On Thu, 2005-08-04 at 09:16 -0400, Rob MacLachlan wrote:
> Dave Roberts wrote:
> > Hi, Rob,
> > On Wed, 2005-08-03 at 07:53 -0400, Rob MacLachlan wrote:
> >>Maybe nobody is worried about this kind of efficency issue anymore, but
> >>I don't like the idea of relocating the heap on two grounds:
> >> 1] the startup time required to relocate everything
> > This is no more than the GC time of the memory occupied by the core
> > file, right?
> It's a lot worse, more like purify, since you're dirtying the entire
> heap. In normal full GC (as opposed to incremental, which does even
> better) you only have to copy dynamic space and scan static space.
> read-only space (the largest due to code and constants) is entirely ignored.
Gotcha. I'll have to go read that code. I'll admit to not really
understanding what happens during purify.
> >>To me, the idea of getting the unix loader to do the mapping sounds
> >>promising, though I have no idea if it will work.
> >you need a 32-bit offset in the relocation
> > table for every pointer in the core file. And in a Lisp system, that
> > could be close to every other word of the core (okay, not that bad, >but
> > *lots* of pointers). Thus, your relocation table could be as large as
> > your core file is, effectively doubling the size of a core file
> The pointer content is more like 20%, at least when I last checked. But
> I thought someone was raising the possibility that we could still get
> fixed allocations if we did it via the unix loader.
Okay, that's better. We still may be better off doing it ourselves.
That said, there are three techniques that I can think of. Let me try to
summarize what has been proposed:
1. We request a memory region via mmap and relocate the core file as we
load it. Dumping a core works roughly as today, modulo any small changes
needed to ease the later relocation.
2. We modify the SBCL ELF to reserve the memory spaces we need, but we
don't actually put anything into the ELF. The spaces have a @nobits
section. This keeps the memory randomizer in the kernel off our backs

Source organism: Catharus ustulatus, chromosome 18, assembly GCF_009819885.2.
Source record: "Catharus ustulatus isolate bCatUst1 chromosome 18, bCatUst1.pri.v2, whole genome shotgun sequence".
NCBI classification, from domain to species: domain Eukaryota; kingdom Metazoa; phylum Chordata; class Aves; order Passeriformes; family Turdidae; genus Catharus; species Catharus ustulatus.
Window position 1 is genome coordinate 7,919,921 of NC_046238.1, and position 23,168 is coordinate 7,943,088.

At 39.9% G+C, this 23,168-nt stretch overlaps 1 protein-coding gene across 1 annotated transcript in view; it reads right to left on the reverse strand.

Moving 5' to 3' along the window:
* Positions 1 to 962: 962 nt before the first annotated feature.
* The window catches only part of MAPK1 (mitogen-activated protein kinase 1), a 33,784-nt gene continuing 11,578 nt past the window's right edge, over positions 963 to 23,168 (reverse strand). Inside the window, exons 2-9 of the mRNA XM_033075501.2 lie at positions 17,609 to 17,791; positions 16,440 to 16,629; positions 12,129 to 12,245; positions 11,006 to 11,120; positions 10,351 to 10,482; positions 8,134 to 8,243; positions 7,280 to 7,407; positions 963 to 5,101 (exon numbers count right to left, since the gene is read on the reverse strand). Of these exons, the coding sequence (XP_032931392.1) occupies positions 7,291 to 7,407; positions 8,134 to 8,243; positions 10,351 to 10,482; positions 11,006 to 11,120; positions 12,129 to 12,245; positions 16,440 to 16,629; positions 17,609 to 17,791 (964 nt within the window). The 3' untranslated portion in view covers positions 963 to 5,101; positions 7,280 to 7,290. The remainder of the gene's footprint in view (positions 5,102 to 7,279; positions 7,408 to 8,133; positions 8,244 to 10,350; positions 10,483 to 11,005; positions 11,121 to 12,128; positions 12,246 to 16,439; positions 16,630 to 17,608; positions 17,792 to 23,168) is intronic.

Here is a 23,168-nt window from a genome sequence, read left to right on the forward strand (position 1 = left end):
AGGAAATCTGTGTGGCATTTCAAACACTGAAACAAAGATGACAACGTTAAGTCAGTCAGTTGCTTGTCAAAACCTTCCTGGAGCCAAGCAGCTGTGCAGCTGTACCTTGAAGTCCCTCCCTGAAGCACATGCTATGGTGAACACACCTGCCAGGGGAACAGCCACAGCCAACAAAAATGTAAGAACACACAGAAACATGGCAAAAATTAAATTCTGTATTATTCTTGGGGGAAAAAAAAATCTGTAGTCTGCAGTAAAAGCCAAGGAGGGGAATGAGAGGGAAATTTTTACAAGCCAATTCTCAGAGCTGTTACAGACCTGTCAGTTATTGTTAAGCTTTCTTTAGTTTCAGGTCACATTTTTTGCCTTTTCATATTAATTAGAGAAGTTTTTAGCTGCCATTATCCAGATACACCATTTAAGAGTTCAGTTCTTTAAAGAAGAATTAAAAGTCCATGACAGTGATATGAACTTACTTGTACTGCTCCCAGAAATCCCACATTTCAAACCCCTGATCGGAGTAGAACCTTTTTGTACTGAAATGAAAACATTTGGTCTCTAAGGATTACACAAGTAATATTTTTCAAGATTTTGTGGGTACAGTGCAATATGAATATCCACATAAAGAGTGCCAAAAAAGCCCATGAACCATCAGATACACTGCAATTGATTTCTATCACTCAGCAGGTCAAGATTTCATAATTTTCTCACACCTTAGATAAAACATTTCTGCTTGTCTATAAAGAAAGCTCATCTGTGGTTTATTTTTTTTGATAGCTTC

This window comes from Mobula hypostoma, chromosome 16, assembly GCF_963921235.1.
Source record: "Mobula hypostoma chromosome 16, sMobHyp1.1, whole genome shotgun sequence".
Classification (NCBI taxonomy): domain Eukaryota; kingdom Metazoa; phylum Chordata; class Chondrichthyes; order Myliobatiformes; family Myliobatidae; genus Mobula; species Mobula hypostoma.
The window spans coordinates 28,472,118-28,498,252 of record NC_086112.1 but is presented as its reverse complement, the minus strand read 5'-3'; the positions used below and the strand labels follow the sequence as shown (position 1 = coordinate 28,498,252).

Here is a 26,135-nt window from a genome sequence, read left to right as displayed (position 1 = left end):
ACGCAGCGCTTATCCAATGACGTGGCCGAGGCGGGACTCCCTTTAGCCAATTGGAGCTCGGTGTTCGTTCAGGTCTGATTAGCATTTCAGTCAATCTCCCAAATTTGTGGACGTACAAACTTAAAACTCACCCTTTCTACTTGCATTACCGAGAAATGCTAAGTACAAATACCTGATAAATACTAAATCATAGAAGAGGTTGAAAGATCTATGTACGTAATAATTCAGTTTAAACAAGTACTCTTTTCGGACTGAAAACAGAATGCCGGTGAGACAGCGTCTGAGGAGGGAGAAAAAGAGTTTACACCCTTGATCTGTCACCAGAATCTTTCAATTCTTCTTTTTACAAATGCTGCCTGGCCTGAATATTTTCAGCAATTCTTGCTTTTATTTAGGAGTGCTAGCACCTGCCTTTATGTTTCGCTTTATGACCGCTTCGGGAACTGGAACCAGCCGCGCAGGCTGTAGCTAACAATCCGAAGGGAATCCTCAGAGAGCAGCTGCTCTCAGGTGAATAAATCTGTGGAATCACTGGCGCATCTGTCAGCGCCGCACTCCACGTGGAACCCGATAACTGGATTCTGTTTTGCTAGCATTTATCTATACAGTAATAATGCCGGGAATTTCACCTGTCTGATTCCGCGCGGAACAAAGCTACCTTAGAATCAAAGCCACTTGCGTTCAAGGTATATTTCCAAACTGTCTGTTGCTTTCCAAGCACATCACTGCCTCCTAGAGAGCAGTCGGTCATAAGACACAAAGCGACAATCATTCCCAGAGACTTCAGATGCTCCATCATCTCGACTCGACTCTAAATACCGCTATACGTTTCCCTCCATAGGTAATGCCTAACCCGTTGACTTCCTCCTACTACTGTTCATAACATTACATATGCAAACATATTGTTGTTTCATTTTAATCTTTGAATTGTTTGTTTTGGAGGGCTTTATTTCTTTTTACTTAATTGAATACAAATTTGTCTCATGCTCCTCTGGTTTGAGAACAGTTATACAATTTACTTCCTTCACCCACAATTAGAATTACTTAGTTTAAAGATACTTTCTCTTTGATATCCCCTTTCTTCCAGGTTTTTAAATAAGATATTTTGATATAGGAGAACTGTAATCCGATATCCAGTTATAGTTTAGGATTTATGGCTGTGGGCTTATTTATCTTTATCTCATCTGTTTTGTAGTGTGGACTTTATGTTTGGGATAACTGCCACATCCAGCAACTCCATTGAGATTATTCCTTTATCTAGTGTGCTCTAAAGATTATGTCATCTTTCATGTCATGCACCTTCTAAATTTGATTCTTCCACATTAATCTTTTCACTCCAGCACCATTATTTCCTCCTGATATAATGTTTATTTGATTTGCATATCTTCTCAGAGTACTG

for the space we want. We load the core file into the reserved memory as
we do today. Juho Snellman said he tried this and that it causes
problems in a system with smaller RAM than we want to reserve unless you
set /proc/sys/vm/overcommit_memory. IMO, this is just trading on problem
3. When we dump a core, we actually link the core file into an SBCL
executable with an ELF segment that specifies the properties we want.
The segment is non-relocatable. The issue I see here is that if we
reserve one or more large segments, large enough for the whole heap, not
just the actual core file, we suffer the same problem as Juho found with
4. As in #3, but the ELF segments for the SBCL memory regions are stored
in relocatable segments. We use the ELF loader to do our pointer
arithmetic. Again, this may suffer the same problem as #2.
5. As in #4, but we let the ELF loader relocate things where it wants,
then we go through and perform the pointer arithmetic ourselves. Again,
this may suffer the same problem as #2.
Are there any more that I have missed?
> I admit I don't understand the randomization approach, but this sounds
> insane to me. Is lisp really the only application getting gored? I
> would think that any application that used a heap-save approach would be
> in deep doo-doo. What about emacs, for example? What about any number
> of persistent object systems?
Emacs got screwed, too, but only when they performed the dump itself. I
guess they handle the reloading of their heap differently. I don't
understand why, exactly.
Dave Roberts <ldave@...>